In its tenth anniversary year, the Krysostomos Chamber Choir will be performing a total of 90 minutes of new Orthodox music. The members of the choir live all around Finland, and anniversary concerts will be given in Kuopio, Jyväskylä, Helsinki and elsewhere.  

 “I have written about an hour of music for the Great Fast,” says Sidoroff. “We commissioned music for Easter from Lauri Mäntysaari and Henri Sokka. We are also working on a Deesis or memorial service by Pekka Jalkanen. We aim to perform something newly written every year, but we are making an extra effort for our 10th anniversary.”  

 Revisiting the roots  

 The tradition of Byzantean chant is still upheld in Greece. It is wildly different from the singing practice of the Orthodox Church of Finland, with microintervals and other curious features. Is there any prospect of reviving interest in these Byzantean roots in Finland?  

 “Byzantean early music is a world of its own,” says Mikko Sidoroff. “It has its own neumic notation, and it cannot be transcribed into Western notation because of the precise interval relations.”  

 Recently, there have been efforts to revisit this ancient stratum, including academic research. Seija Lappalainen mentions a few key names.  

 “Byzantean chant has been championed in Finland by the late Archbishop Paavali, by Hilkka Seppälä, professor emerita of Church Music at the University of Eastern Finland, and by Jaakko Olkinuora, a young theologian.”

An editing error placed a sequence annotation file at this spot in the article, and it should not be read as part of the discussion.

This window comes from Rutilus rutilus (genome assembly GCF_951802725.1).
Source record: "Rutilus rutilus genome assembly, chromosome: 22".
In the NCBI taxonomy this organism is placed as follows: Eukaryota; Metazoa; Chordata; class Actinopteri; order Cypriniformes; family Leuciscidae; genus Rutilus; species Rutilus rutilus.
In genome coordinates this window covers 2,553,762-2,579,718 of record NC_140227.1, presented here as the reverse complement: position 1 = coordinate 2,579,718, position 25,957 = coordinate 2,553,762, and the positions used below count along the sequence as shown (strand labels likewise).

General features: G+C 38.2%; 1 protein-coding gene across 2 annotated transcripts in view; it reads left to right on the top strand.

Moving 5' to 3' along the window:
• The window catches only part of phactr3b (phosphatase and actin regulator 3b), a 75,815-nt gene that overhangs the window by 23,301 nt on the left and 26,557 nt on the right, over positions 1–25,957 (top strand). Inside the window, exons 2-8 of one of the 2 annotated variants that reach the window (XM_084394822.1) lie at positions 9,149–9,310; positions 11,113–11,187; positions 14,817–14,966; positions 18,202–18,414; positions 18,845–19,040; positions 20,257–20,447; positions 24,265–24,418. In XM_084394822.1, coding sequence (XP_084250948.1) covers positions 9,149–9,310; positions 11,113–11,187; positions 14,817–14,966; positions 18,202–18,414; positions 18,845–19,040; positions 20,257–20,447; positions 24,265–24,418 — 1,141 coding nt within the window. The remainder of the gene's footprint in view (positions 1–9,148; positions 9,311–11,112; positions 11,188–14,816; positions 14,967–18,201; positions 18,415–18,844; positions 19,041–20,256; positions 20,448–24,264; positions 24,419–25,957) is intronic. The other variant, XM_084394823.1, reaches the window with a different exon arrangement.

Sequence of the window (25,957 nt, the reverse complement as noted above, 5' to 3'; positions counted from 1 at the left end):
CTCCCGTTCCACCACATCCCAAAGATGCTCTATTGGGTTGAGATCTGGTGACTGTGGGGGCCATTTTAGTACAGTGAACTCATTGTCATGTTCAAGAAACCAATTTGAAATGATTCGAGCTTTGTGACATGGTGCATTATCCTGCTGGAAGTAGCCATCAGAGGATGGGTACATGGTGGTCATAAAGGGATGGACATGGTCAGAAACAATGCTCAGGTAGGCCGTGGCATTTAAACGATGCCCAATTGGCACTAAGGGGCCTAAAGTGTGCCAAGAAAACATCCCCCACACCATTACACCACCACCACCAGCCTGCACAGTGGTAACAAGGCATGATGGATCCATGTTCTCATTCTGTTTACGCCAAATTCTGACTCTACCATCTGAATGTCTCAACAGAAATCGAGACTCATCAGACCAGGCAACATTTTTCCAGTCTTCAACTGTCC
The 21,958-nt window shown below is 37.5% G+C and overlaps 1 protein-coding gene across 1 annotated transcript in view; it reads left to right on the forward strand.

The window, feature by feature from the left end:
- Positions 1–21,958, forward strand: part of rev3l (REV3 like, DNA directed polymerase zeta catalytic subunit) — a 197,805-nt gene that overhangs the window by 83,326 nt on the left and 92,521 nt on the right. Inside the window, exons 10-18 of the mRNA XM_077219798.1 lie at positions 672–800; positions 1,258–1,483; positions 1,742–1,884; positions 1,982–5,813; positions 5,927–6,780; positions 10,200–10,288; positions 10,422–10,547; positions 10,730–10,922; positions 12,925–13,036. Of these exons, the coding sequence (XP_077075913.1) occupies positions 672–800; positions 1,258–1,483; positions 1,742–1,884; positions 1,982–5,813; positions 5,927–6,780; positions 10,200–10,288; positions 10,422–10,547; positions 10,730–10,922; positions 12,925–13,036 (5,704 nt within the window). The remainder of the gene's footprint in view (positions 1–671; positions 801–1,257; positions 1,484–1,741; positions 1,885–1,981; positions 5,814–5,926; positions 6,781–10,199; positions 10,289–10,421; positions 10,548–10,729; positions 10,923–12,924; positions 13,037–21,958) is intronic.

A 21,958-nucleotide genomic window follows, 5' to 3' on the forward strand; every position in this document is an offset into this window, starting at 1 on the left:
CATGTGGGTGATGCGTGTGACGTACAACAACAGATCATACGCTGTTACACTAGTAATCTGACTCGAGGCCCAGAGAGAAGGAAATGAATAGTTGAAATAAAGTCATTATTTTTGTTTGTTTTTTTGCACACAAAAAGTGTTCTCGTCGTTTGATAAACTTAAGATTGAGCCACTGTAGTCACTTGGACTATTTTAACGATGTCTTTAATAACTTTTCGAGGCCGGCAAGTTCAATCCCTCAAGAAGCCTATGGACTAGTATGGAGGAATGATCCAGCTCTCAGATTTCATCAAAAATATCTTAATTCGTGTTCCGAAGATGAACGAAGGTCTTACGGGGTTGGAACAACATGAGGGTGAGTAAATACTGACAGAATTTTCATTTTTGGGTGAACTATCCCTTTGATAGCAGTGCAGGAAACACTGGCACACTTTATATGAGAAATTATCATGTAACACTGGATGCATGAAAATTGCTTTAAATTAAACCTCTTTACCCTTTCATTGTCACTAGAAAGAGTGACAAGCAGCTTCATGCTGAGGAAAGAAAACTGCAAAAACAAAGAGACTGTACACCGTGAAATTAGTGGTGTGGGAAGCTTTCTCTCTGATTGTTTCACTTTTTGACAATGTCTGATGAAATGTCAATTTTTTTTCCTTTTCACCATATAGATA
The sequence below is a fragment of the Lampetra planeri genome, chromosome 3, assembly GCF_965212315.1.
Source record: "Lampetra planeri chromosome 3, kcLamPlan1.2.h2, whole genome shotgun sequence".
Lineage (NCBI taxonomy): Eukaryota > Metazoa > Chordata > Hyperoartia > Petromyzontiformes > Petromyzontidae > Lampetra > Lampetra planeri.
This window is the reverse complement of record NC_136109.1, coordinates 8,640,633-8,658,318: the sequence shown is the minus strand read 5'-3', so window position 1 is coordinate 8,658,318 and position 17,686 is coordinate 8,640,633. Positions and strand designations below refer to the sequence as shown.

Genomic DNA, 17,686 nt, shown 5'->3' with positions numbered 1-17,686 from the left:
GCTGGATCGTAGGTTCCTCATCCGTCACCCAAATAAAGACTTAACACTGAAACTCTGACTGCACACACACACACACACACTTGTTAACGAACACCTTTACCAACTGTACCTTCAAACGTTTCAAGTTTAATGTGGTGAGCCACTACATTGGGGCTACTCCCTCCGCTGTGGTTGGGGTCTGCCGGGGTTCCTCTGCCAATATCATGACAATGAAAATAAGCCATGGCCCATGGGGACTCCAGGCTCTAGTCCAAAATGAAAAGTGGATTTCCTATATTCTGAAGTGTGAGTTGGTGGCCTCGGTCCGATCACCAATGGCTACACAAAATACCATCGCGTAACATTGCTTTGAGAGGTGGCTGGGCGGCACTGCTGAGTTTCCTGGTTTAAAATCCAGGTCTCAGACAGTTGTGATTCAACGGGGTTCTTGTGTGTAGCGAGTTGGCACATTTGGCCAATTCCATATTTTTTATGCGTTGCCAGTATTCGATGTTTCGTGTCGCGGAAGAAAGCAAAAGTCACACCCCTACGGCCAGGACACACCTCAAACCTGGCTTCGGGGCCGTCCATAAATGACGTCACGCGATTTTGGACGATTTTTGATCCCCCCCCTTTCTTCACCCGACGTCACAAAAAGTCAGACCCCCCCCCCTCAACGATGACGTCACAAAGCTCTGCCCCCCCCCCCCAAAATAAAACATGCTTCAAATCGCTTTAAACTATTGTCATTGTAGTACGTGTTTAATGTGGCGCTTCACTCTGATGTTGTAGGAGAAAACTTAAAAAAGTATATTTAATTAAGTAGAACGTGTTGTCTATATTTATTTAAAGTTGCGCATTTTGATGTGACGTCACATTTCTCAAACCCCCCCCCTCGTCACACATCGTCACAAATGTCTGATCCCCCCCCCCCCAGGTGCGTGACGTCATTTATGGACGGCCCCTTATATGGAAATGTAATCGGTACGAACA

A collection of monophonic Byzantean antiphons with Finnish texts was published as far back as in 1957. They are very different in style from the Slavic melodic stock that underlies the Finnish liturgy. There is also a 1997 liturgical setting in Finnish based on the Byzantean tradition, written by the now deceased Protopsaltis Nikolaos Nikolaidis, who lived in Stockholm.  

 “It never became very popular. Many parishioners are put off by the ornamentation and microintervals of Byzantean chant,” says Lappalainen. “However, tourism to Greece has helped broaden horizons somewhat. I myself came to enjoy Byzantean chant when I was studying on a grant in Stockholm in 1991 and attended services at the Greek Cathedral of St George.”  

 “Byzantean chant is making a comeback,” agrees Sidoroff. “But four-part harmony has established such a firm foothold in Finland that abandoning it and adopting monophonic chant only would be extremely hard work. And would it even be worth it? It will probably take a decade or so before we see what effect the increasing interest in Byzantean chant is having on our liturgical practice.”  

 Tove Djupsjöbacka is a musicologist, a journalist and an active choral singer.

Translation: Jaakko Mäntyjärvi